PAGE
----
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This question already has an answer here:

I have a Canon 4000D and I would like to take some long exposure photography. It only allows shutter speeds up to 30 seconds and I would prefer to have the ability to take shots that are exposed for 1 minute or more. Is it possible? I'm OK with using 3rd party software like CHDK if I have to.

marked as duplicate by Michael C canon Jan 14 at 18:35

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  • Have you looked at MagicLantern? Are you opposed to the simple method: a remote shutter release? There are simple models that simply lock the button down and fancier ones where the exposure is set in the release. – Hueco Jan 14 at 16:48
  • Slightly different camera model, same question and same answer. – Michael C Jan 14 at 18:35
  • @MichaelC Maybe the other question can be modified to cover both, now it is not the same question. – Orbit Jan 14 at 22:10
  • @Orbit How do the two questions differ? – Michael C Jan 15 at 1:04
  • @MichaelC Because it is about a different camera model, and people may not know the answer is the same. But I just learned that most duplicates won't be deleted, so nevermind. – Orbit Jan 15 at 18:01
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It is not possible to select exposure times longer than 30 seconds on most DSLR's.

If you want an exposure time longer than 30 seconds, you have to use "Bulb" mode. You set the camera to bulb mode, and hold the shutter button as long as you want your exposure to be. Because this is not very convenient, most people use a remote control to open and close the shutter. This can be a wired remote, a wireless remote control or a telephone app(although one could say that that is also a wireless remote).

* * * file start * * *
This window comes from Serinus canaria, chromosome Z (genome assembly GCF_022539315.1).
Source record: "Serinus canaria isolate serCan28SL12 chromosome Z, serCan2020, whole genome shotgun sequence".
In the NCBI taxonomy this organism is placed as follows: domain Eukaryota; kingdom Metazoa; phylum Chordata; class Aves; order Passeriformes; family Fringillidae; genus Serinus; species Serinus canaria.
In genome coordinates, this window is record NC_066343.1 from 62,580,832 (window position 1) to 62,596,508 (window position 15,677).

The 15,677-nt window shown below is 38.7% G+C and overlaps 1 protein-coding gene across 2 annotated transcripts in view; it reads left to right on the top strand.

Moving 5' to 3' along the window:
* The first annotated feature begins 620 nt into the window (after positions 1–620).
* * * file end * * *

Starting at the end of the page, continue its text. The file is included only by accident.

• You can get a IR remote for most Canon models for $10-$30. – Robin Jan 14 at 17:48
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    You can get a wired remote that works much better for most use cases for about $5. You can get a wired remote with built-in intervalometer for $15. – Michael C Jan 14 at 18:33
  • Cheap Chinese IR remotes for 5 dollar also seem to work just fine ;) I think the 4000D also has wifi built in. Maybe a free Canon app will do the trick too. – Orbit Jan 14 at 18:35
  • An IR remote is not unlikely to drain its battery real quick if used that way ... and stray infrared can be a problem with long exposures. – rackandboneman Jan 14 at 20:19
  • @rackandboneman I always use an IR remote. I press once to open the shutter, and once to close. I use Nikon though, no idea how it works on other brands. – Orbit Jan 14 at 20:38

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